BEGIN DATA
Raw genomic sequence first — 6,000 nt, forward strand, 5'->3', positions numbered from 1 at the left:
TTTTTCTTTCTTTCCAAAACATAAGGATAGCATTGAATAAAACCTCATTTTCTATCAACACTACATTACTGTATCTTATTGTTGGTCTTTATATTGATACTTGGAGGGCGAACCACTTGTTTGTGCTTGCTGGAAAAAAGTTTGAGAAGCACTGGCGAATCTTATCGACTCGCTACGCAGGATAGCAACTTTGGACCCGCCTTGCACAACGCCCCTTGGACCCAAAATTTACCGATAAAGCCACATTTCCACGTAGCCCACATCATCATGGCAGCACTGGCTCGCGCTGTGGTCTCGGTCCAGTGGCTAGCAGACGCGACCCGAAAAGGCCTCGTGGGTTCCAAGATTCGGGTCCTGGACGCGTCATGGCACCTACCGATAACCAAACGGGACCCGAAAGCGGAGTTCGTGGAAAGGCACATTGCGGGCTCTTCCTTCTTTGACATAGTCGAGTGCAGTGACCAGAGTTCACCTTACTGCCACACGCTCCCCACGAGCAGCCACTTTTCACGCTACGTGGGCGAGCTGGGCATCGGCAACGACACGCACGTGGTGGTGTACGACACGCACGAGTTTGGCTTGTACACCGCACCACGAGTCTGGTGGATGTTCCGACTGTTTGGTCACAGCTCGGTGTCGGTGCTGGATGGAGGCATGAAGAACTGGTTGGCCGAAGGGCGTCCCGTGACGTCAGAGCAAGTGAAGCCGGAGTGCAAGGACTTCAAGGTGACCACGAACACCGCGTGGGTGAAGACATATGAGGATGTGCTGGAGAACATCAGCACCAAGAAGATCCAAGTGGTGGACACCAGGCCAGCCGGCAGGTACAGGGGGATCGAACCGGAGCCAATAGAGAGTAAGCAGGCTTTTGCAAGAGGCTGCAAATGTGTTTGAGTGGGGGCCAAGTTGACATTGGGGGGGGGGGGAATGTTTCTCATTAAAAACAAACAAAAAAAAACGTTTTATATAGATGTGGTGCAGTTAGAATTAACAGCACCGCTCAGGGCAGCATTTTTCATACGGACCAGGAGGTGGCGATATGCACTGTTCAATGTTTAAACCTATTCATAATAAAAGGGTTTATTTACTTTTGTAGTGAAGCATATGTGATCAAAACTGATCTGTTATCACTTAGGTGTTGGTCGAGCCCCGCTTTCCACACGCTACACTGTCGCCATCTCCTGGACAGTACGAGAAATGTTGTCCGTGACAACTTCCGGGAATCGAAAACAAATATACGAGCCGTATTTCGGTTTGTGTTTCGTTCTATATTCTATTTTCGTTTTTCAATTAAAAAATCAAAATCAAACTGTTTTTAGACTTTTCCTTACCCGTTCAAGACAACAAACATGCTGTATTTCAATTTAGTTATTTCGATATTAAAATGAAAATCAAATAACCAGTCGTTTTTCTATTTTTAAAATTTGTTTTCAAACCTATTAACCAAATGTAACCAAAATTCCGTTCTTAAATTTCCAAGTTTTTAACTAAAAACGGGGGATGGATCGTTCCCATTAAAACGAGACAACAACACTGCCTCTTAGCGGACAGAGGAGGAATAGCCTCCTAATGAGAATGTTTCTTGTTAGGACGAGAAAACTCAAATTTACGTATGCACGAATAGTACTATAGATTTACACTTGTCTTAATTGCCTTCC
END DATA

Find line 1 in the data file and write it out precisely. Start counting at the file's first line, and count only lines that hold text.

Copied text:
Raw genomic sequence first — 6,000 nt, forward strand, 5'->3', positions numbered from 1 at the left: